When he heard the news Wednesday morning, D'Mond Carrington felt like shedding a tear. So did his buddies at Chatsworth High School.
"Me and my friends were talking about it, and we said, 'Man, can you imagine basketball without him?' " Carrington asked.
Clearly, they couldn't.
But Michael Jordan, who for many people transcended the game of basketball to become a cultural icon, had announced his retirement from the Chicago Bulls. He simply lacked the desire to continue playing, Jordan said. At pick-up games and school yards across the San Fernando Valley, his young admirers were saddened, disappointed and, occasionally, sympathetic.
"My heart sank," said Taft High School junior Rachel Martinez. "Michael Jordan--that's just the man. "
Echoing the sentiments of many high school students who grew up with Michael Jordan, Taft basketball players Johnny Williams and Montoya Washington said they thought the three-time NBA most valuable player should continue to play.
"I think he shouldn't have come out so early," said Williams, Taft's starting center last season. "He should have stayed at least five more years and won some more championships."
Washington, a guard for Taft, said he hoped the killing of Jordan's father, James, on July 23 did not influence the player's decision.
"I think he should keep playing," Washington said as he and friends stood in front of the school Wednesday afternoon. "I think that's what his father would have wanted him to do."
Although Jordan, 30, said his decision was based on a lack of desire to continue playing, many students thought that James Jordan's death figured prominently in his son's retirement after leading the Bulls to their third consecutive NBA title.
"That was his motivation," said Nevillette Curtis, 13, a Taft freshman. "I think it's good he can retire. I think it's better for him, with his dad dead."
Ricky Steele, a senior forward on Taft's basketball team, said mounting pressures probably helped drive Jordan from the game. "I can understand where he's coming from because everybody was in his business," Steele said.
"The media was in his face every day," Washington added.
Others agreed that the slaying of his father, suffocating media scrutiny and the widespread attention paid to his rumored gambling problem last season were sufficient reasons for the man, called by many the greatest basketball player ever, to retire while still at his basketball peak.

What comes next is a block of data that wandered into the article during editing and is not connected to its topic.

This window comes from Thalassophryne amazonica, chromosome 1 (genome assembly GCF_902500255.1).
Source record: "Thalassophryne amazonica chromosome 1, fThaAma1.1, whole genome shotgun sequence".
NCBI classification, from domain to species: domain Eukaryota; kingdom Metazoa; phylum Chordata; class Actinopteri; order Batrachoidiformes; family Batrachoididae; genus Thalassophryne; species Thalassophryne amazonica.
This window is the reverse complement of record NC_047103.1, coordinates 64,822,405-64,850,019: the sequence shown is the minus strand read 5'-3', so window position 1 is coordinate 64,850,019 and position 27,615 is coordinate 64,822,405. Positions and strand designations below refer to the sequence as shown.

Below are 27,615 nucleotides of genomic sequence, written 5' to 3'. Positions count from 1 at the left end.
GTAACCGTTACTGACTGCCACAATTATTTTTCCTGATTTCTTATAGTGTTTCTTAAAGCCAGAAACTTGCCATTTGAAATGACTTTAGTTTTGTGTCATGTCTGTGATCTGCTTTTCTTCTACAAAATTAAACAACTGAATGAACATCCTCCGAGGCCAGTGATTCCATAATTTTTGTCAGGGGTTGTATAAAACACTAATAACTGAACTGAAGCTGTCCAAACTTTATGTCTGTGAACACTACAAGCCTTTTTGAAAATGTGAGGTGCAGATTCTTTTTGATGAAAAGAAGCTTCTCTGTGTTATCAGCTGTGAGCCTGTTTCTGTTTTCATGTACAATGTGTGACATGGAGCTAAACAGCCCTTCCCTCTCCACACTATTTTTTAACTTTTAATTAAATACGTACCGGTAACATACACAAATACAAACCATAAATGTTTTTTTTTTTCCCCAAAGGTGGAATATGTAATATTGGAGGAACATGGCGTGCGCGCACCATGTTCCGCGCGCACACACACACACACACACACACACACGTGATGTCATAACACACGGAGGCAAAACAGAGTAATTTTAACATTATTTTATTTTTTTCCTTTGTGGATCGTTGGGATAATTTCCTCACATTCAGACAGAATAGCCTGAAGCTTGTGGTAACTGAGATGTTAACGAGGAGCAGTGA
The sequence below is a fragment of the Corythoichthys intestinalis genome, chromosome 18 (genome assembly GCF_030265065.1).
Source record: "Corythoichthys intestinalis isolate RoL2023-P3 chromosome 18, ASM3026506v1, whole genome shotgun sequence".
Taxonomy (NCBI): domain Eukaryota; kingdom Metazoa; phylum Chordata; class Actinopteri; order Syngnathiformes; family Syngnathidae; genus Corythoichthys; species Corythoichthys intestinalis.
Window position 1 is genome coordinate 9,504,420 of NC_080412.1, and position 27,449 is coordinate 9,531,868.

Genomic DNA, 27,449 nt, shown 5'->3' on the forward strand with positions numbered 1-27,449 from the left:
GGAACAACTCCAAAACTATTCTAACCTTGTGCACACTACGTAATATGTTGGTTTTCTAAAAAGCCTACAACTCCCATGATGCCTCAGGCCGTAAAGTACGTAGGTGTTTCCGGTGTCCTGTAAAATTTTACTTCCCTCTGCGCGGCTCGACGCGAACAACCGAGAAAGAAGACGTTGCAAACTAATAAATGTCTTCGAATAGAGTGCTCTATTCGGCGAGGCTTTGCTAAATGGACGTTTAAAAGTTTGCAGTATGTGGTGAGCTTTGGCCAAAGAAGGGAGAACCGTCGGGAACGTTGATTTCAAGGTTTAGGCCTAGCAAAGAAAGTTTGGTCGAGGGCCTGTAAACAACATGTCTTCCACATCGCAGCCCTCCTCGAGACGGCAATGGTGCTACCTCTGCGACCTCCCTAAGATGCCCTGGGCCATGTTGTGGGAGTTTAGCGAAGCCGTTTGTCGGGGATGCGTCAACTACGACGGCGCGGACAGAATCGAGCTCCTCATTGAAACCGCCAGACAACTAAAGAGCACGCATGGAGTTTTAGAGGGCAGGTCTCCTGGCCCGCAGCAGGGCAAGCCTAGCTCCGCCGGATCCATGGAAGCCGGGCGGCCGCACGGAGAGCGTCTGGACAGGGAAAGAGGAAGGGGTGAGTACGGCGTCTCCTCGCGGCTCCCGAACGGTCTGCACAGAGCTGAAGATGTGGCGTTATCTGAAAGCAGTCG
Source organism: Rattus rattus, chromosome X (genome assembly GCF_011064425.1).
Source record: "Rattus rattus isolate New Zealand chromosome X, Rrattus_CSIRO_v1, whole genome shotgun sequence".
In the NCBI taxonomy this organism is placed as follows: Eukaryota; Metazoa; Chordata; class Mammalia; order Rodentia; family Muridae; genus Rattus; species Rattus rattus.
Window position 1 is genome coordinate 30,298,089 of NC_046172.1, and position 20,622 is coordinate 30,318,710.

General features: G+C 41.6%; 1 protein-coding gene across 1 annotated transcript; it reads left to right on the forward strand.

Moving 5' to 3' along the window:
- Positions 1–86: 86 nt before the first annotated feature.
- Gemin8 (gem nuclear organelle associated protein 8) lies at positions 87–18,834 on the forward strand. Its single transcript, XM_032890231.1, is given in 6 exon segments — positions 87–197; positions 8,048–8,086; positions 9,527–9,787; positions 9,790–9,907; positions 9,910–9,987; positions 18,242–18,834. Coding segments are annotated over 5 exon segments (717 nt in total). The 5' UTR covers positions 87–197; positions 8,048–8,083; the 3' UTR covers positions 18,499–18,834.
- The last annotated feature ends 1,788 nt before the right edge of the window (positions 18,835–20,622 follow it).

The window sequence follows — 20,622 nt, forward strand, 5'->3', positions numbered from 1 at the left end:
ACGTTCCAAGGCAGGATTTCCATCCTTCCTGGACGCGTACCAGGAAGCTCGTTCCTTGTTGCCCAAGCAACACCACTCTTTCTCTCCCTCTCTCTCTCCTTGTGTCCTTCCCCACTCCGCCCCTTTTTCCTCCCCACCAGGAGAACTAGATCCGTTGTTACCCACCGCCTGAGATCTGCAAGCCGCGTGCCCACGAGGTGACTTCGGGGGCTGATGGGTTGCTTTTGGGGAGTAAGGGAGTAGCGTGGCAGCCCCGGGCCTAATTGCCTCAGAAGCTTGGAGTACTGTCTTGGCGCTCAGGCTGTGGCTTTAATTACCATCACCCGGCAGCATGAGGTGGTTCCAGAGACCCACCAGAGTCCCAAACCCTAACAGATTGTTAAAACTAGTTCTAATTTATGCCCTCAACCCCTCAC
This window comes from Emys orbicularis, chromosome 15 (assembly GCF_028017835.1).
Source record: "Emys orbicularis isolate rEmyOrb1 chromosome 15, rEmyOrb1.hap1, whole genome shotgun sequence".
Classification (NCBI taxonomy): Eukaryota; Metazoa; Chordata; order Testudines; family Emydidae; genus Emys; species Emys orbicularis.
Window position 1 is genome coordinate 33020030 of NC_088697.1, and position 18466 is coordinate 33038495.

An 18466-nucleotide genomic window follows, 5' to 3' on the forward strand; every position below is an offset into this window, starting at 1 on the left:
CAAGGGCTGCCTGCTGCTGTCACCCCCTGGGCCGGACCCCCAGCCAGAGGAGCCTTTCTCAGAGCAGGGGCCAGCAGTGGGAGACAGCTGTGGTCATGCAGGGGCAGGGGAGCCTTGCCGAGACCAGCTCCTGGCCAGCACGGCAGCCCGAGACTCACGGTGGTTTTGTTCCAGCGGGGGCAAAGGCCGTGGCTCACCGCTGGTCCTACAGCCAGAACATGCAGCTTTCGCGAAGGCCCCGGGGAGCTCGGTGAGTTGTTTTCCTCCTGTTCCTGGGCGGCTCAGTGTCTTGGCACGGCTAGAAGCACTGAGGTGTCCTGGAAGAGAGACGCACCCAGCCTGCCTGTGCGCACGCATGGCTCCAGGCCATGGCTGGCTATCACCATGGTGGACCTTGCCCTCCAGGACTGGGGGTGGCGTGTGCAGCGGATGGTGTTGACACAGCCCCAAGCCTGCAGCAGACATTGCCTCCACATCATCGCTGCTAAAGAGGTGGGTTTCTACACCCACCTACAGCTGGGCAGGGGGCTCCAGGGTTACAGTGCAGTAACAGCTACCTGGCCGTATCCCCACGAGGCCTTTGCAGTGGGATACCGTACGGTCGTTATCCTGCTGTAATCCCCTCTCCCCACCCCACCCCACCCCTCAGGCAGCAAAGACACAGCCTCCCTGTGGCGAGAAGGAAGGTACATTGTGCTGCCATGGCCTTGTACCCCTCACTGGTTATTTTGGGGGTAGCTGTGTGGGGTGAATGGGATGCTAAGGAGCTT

"If I would have to live that kind of life with no breathing room. . . . he has all the money and his family," said Manny Romero, 27, while shooting baskets at Balboa Park. "Why stay with that kind of life when he can step away and spend it with his family? With his father dying, I think he learned a lesson. What else is there? It's a shock for everyone, but I think he made the right move. I would have done the same thing."
At Crespi High School in Encino, freshman Luke Ehret, 14, agreed that Jordan had good reasons to quit despite being at the peak of his game. "But I think he should do something else, like play in another league, something else for the kids," he said.
Fellow Crespi freshman Jimmy Rose, 14, thought that Jordan's larger-than-life status would probably remain intact.
"I have a lot of friends who are really upset," said Rose. "It might let some people down because he's a super-hero type and he quit, but I think most people will still believe in him."
Jordan left open the possibility that he might return to the NBA and opinion was divided on whether he would come back in the future.
"I think he's going to miss the sport," said Taft's Williams.
"I think he's just going to take a year off to calm down from his father's death," Chatsworth junior Trevor Schmidt said. "Then he'll be back."
Others wondered if they'll have to be content with memories of the man who was basketball.
"I've been watching him since I was 9," said Taft freshman Thomas Meadows, 15. "I'm going to miss watching his moves. He's just the baddest."